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Choosing speakers

What are good monitors ?

    A good set of speakers should give you an ACCURATE picture of your sound while you record and mix.. What is meant by accurate is a reproduction of the signals that truthfully reflects the signals you have chosen to record and playback. To do this the speakers should have an excellent phase relationship and a flat frequency response, both of which are very difficult to do.

    And then there is always as your listening level increases, this is the problem of the room that you are monitoring in.

    It is always important to keep in mind the eventual " audience " who will be listening to music You should mix your music on a system that corresponds to the one that the majority of people will be listening to it on. For example if your " product " will be heard at a night-club or disco you will need at some point to listen to large monitors with large woofers to get a complete picture of how the bass is reproduced. If your product will be broadcast on television you need to monitor in mono and on small speakers, ideally from a television itself. If you believe that your work will be heard on both then you should do trial listening over several different sized systems.

    As the majority of persons will be listening to your music on a hi-fi system in their home, your first choice in monitors should be of a size that relates to this. And the speakers should still give you a " flat response " or unflattering response curve to judge your recordings.
    But …..there are some other things to be aware of……

    "Closed cabinet" vs. "Bass –reflex"

      The recent trend in studio monitors is towards " Active monitoring ". Speaker manufacturers are now matching speaker designs to the amplifers that power them. This is great, as the same speakers sound different when powered by different amplifiers of different power ratings. Now you can be sure that your active monitors will sound approximately the same where ever you listen. Or at least you have removed one element from them sounding different, the room is still going to change the sound.

      That is the positive aspect of " active monitors " the negative is you carry around heavy speakers, and to help you out the manufacturers have very kindly given you a " bass-flex " design. Great, you think. But….. Put your hand up to those ports/holes in the cabinet and you get nice little puffs of air (and sound) everytime there is a bass signal. Are they in phase with the signals coming from the woofer? The constructor will swear they are…..but are they? They are not.

      Do a comparison between a " closed-cabinet (non-ported)" design and a " bass reflex " and you will hear the bass smear and spread of the sounds coming from the bass-flex cabinet. And while most speaker systems are of a similar design, especially hi-fi that love to give an exaggerated bass, it won't tell you what your bass frequencies really are. Listen to a bass-reflex monitor system, can you pinpoint the bass? Or is it all wide and floppy? Now do the same on closed monitor; the bass is tighter and more focused as there are only 2 sources, the woofers, no holes front or back. The transients will be better defined as they are correctly aligned giving you the accurate "in focus"picture.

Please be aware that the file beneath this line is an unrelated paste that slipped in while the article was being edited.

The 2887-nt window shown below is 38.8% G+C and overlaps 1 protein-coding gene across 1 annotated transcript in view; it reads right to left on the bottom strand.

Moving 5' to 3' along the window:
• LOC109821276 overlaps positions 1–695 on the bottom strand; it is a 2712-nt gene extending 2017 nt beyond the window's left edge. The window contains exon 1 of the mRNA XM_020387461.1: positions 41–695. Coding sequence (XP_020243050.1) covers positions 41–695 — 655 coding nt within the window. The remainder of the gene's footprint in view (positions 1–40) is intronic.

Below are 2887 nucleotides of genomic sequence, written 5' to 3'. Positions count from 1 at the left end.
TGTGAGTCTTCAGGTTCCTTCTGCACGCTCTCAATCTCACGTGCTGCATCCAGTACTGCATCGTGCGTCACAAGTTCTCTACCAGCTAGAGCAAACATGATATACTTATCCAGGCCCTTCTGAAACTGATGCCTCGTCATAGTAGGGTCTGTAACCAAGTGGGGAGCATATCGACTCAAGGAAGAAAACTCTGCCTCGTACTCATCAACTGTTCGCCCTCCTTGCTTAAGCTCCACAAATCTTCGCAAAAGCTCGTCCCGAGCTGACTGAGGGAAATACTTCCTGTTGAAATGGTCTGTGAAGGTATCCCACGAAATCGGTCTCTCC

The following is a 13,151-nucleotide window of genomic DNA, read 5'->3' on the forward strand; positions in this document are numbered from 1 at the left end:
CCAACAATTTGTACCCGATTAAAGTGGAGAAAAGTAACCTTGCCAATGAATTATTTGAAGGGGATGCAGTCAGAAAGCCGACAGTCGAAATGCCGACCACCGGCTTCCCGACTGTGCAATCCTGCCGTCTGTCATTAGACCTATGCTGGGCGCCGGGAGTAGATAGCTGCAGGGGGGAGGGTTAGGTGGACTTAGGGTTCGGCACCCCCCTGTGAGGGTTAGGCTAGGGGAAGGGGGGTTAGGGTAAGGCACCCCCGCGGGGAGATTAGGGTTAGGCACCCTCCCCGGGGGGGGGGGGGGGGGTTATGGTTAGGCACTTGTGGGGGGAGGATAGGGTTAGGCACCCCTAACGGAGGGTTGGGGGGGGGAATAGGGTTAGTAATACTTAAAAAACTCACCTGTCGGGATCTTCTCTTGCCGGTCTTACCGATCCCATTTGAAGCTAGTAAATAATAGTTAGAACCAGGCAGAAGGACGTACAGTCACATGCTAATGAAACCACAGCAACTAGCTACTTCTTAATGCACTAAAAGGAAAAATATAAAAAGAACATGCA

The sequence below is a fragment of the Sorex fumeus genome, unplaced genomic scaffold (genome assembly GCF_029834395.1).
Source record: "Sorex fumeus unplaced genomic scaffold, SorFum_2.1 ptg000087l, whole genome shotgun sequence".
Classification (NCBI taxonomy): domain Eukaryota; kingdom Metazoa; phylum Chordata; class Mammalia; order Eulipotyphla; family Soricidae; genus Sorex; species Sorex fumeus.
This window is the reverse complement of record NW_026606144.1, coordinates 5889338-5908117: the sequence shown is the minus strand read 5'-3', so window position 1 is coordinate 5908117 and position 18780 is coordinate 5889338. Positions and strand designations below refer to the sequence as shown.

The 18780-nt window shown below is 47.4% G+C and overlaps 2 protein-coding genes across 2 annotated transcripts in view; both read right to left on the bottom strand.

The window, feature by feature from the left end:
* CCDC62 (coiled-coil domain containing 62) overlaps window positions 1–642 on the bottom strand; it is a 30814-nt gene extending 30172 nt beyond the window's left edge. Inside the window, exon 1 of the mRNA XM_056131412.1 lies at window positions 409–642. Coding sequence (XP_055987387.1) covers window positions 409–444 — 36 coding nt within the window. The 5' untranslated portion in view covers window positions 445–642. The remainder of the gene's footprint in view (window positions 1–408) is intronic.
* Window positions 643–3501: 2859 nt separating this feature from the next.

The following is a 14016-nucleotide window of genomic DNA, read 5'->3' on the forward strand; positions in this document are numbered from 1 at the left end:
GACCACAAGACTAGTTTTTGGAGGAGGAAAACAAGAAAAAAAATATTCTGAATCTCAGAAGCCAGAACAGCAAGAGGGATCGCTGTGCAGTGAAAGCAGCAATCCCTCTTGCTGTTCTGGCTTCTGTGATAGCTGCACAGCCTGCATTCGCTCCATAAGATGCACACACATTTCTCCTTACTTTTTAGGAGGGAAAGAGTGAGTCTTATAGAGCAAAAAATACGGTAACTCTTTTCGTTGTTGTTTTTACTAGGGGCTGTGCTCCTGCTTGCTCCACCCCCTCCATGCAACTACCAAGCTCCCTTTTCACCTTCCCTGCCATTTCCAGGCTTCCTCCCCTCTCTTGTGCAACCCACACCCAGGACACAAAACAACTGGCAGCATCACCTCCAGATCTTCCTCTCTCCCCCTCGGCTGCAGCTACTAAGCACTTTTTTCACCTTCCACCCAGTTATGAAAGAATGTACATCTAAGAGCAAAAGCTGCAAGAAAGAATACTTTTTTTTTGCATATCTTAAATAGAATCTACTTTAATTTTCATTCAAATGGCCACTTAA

Some manufacturers use "tranmission-line" design to partially overcome this. They build in a labyrinth for the sound to run through and the sound comes out 180 degrees out of phase. Your fundamental frequencies are 1 cycle behind,,,, but the attacks are better, because they are lined up again.

      You can mix and record on Bass-Reflex lots of people do. But you run a much higher risk of NOT having the bass content you thought you did. And when you playback on a friend's hi-fi the sound can be without all the lovely bass you were sure was there! !

      Proximity vs. "a good room"

        If you want to spend a lot of money fast, buy huge speakers, run them loud, and do an acoustic treatment of your listening room, You might impress your girl-friend

        Save money by buying small near-field monitors, run them at a low or comfortable level and don't treat your room. You will impress your wife and the master engineer! If you are a Pro studio this won't be possible, some deaf musician will always ask you to turn it up, and most client still confuse LOUD with better, usually it is the opposite. As you turn up your monitors, the room acoustics come into play. And your room is a swimming pool of full of little waves reinforcing or cancelling each other out. Each space has a resonance and it will be apparent in your mixes, as it will be the frequency that will be missing in your mix. If you mix with the vast majority of the sound coming directly to your ears from near-fields, you stand a better chance of not screwing it up. Once again if you could only SEE the sound, the problems would very apparent.